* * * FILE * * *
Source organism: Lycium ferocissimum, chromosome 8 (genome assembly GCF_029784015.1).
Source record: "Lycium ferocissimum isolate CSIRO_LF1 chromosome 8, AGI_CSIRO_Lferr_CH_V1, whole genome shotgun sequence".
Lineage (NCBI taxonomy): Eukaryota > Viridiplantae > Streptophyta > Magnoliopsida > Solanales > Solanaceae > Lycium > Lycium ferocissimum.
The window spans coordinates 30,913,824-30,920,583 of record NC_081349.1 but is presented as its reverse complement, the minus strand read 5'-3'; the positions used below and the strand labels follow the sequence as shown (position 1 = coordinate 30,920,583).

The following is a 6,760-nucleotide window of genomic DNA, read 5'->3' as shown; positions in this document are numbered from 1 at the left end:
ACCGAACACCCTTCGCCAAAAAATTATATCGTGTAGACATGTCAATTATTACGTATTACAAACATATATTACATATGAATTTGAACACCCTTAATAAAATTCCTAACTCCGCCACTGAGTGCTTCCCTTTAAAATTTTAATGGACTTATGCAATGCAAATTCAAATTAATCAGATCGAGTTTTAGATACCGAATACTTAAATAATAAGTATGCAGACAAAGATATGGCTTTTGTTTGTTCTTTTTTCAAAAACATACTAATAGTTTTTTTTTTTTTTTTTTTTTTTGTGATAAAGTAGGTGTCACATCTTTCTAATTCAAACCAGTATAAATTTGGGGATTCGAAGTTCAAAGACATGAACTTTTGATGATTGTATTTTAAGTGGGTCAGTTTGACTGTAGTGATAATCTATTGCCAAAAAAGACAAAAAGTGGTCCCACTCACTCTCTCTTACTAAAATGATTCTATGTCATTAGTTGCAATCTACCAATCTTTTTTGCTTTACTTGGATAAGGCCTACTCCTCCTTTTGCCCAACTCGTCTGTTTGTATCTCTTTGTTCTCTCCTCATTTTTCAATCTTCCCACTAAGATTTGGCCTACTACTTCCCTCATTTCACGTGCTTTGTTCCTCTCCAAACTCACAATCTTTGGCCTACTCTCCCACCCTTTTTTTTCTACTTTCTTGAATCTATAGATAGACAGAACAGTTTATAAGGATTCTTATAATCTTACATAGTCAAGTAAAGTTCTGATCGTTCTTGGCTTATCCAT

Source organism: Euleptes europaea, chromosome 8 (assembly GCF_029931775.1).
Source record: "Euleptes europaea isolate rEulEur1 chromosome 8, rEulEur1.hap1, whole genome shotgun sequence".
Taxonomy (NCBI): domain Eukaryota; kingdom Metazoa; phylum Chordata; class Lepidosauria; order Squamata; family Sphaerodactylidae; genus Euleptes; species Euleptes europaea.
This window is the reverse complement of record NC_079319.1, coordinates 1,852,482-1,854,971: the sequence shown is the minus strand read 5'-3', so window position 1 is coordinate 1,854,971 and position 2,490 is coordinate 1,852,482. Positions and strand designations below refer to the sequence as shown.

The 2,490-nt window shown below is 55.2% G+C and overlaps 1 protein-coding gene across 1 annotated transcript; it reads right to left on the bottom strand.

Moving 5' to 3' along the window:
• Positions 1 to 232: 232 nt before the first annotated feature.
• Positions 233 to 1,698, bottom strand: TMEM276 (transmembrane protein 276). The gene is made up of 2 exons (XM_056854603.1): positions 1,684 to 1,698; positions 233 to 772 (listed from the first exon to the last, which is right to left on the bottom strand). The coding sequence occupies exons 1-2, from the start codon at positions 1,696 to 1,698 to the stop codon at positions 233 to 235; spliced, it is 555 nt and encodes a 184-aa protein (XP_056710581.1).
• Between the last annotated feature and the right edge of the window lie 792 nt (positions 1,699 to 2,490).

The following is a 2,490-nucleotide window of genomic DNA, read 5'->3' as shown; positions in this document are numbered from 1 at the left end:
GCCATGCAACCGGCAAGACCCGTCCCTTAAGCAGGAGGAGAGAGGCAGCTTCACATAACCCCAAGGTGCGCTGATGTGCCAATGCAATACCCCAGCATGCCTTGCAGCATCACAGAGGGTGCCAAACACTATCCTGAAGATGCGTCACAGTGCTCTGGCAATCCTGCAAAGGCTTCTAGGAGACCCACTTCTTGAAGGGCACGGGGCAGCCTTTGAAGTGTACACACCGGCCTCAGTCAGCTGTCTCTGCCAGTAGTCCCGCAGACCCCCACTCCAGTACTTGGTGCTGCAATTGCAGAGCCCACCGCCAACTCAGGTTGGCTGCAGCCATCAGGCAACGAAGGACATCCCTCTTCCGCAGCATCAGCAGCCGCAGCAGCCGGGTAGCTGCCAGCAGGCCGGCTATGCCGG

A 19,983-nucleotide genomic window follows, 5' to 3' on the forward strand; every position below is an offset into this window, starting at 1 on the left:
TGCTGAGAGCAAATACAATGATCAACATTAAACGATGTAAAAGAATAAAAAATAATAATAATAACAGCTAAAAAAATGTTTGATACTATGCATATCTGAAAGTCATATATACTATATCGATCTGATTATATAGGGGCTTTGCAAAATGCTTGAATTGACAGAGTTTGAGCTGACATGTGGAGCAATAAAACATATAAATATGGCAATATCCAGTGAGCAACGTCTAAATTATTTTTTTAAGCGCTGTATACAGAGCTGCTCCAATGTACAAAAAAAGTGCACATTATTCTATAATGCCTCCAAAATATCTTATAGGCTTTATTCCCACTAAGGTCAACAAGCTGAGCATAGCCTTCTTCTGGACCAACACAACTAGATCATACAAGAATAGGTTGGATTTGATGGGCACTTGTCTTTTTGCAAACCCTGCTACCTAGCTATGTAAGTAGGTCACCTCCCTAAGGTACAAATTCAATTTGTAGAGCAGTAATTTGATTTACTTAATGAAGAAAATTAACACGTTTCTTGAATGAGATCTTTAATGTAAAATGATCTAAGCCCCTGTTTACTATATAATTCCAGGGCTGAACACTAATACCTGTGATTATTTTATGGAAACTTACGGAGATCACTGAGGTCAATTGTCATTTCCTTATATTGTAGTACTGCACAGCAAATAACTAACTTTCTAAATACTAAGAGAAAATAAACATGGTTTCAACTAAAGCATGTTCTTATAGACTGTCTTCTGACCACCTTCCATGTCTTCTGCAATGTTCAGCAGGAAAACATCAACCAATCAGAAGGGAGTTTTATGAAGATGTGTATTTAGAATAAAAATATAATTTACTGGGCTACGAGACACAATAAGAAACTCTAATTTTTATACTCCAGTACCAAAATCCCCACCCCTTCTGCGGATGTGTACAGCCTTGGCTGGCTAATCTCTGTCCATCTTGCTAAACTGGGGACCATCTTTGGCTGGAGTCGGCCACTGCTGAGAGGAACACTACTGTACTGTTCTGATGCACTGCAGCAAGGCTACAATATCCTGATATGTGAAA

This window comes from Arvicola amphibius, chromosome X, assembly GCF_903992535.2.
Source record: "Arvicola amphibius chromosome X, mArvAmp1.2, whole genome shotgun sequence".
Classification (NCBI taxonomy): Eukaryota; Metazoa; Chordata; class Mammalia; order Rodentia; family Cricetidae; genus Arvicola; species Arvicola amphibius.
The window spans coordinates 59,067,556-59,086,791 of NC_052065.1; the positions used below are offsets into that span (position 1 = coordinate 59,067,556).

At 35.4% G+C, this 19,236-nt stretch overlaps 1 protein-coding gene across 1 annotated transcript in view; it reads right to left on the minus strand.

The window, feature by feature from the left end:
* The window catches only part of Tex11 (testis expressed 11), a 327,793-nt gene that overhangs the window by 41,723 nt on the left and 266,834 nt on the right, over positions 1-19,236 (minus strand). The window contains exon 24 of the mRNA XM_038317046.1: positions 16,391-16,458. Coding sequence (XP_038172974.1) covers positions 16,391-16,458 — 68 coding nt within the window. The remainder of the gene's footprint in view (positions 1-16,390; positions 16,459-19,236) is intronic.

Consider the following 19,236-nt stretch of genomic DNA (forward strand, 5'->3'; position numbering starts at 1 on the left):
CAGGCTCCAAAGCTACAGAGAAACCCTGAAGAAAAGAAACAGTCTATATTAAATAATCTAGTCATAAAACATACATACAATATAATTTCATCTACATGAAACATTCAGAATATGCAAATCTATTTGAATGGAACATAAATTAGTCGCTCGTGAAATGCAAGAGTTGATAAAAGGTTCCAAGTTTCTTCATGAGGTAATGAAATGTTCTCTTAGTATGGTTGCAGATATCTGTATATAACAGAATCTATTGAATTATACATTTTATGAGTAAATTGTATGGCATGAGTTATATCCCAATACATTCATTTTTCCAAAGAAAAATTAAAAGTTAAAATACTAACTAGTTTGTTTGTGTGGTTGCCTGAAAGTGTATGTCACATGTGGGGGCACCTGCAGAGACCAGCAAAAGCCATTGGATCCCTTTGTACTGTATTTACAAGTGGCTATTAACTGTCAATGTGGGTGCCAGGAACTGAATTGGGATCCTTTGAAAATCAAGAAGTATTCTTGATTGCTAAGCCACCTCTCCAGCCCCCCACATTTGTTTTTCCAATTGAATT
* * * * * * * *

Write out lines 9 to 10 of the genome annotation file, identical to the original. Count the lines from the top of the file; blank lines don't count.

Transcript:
Taxonomy (NCBI): domain Eukaryota; kingdom Metazoa; phylum Chordata; class Lepidosauria; order Squamata; family Sphaerodactylidae; genus Euleptes; species Euleptes europaea.
This window is the reverse complement of record NC_079319.1, coordinates 1,852,482-1,854,971: the sequence shown is the minus strand read 5'-3', so window position 1 is coordinate 1,854,971 and position 2,490 is coordinate 1,852,482. Positions and strand designations below refer to the sequence as shown.